Date of Degree


Document Type


Degree Name





Paul Wachtel

Subject Categories

Clinical Psychology | Psychology | Social Psychology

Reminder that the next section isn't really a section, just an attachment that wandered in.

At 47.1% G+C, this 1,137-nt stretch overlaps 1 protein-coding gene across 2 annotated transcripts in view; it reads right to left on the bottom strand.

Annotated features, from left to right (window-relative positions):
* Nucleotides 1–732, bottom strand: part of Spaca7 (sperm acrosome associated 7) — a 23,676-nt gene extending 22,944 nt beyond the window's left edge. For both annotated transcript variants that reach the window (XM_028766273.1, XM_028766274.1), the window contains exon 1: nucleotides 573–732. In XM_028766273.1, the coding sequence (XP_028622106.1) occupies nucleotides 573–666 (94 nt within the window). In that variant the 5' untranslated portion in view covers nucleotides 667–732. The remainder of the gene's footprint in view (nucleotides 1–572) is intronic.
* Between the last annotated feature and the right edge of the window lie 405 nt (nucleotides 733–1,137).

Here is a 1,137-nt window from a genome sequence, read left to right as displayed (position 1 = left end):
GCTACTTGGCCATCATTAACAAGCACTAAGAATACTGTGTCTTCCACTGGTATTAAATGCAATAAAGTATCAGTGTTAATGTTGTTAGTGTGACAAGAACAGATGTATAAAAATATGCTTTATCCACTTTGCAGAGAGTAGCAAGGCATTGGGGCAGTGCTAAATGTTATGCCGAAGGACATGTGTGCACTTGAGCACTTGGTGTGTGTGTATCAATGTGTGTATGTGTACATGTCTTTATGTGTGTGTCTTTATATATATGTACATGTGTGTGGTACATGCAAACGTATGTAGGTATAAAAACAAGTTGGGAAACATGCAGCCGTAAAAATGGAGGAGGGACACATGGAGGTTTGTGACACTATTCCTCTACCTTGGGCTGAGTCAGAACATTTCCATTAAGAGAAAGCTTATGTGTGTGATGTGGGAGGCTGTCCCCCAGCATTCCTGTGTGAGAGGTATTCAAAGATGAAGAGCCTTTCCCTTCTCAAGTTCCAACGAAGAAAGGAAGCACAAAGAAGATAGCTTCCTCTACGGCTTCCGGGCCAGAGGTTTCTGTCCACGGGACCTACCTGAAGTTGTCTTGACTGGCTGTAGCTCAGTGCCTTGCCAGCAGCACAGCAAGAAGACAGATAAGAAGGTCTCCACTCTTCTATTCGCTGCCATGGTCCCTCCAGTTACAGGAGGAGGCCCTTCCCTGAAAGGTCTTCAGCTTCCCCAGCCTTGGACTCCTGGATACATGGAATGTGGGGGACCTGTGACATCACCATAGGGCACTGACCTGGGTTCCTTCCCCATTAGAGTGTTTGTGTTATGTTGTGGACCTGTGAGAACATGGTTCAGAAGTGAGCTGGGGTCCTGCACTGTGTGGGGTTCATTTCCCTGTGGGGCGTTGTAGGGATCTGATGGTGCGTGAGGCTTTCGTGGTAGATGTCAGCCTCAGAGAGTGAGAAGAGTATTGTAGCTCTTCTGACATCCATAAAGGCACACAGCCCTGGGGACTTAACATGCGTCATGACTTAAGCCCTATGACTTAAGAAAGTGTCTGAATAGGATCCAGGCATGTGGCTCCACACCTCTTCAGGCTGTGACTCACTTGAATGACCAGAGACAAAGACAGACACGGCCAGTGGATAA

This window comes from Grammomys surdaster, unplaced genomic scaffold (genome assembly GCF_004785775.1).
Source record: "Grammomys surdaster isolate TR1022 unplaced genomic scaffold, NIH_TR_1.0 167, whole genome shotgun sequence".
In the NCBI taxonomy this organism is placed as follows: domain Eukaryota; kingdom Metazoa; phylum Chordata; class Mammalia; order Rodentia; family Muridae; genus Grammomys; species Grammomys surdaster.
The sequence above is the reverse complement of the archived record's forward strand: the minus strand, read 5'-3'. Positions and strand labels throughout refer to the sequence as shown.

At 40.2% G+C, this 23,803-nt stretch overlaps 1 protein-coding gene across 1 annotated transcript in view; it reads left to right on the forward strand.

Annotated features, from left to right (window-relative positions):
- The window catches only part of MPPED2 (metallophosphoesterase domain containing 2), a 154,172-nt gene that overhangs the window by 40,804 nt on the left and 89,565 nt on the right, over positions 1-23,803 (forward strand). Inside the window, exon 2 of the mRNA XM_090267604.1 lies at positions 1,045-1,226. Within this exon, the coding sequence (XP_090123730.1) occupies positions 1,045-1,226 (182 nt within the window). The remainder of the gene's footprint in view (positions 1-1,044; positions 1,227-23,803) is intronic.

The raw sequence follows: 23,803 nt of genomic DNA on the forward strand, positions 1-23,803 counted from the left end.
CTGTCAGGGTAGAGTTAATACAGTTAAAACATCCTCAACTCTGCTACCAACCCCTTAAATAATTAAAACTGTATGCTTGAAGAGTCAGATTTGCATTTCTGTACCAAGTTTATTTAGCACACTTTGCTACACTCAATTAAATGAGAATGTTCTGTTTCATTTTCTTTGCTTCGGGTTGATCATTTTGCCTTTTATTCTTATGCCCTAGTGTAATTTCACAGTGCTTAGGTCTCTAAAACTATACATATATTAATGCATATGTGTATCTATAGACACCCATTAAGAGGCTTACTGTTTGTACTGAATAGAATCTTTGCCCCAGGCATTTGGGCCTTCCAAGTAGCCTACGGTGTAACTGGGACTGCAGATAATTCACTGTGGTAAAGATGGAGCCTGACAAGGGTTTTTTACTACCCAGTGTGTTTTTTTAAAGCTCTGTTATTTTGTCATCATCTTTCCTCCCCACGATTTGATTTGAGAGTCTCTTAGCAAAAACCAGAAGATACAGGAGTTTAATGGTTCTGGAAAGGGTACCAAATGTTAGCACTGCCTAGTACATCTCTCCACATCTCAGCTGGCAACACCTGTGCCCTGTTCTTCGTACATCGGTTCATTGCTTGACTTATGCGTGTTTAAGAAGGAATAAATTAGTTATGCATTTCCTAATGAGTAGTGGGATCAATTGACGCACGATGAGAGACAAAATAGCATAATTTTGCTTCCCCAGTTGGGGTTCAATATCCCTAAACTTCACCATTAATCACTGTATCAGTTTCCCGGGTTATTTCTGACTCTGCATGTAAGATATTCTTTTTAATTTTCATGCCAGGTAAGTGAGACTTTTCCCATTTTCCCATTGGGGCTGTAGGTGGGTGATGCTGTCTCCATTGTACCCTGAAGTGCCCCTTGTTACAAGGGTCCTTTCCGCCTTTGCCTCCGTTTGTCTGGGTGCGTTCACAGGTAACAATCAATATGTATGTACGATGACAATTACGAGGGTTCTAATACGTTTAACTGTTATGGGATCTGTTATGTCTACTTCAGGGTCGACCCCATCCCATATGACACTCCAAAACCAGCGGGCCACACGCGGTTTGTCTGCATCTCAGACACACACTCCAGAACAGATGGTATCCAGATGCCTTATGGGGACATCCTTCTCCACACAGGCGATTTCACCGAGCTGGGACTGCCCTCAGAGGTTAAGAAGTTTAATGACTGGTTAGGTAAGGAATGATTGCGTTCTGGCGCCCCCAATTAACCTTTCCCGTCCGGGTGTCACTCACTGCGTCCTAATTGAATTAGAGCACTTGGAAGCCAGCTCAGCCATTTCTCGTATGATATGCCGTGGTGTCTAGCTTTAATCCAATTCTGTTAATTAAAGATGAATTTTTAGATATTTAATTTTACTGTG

This dissertation project focused on affective and unconscious processes involved in the evaluation of public policy. It follows recent scholarship in political psychology showing how the response to political messages depends greatly on what values and emotions are evoked. Of particular focus has been the notable discrepancy between the conscious way people construe their political judgments and the unconscious operations that more truly account for their views and actions. Motivated by a neuroscientific and psychoanalytic model of the mind and brain that recognizes both the pre-eminence of unconscious (implicit) processing and the primacy of affect in mind (brain) activity, this study investigated the impact of emotionally-valenced introductory sentences on judgments of public policy. A cross-sectional New York City sample of 367 English-speaking adults completed anonymous questionnaires, in which they evaluated written statements by hypothetical candidates for public office. Political messages pertained to issues of energy and immigration reform, and varied only in the emotional quality of their introductory sentences; identical policy statements were either preceded by a values-based, affective introduction or by a parallel, non-affective introduction composed of bland verbiage. The hypothesis that the emotionally evocative introductory sentences would operate in a generalized way in persons across the political spectrum, by amplifying message ratings, was not borne out by the data. Rather, results indicated relevant differences in the impact of the affective introductions, associated with issue, policy condition and, most notably, political party. Differential, and often opposite, effects of the introductory language were seen, depending on participants' political persuasion. Magnitudes of effect, when detected, were moderate to large, suggesting a practical significance to these differences. Noteworthy patterns also emerged with regard to order of message presentation, highlighting the import of contrast in the evaluative process. Implications of these findings will be discussed in relation to the premise that affective factors are the principal driver of human behavior and decision-making. Future research should include a more sensitive assessment of initial attitude towards each policy, and should utilize methodology that can more conclusively answer questions regarding the nature of the unconscious aspects of affect in the evaluative process.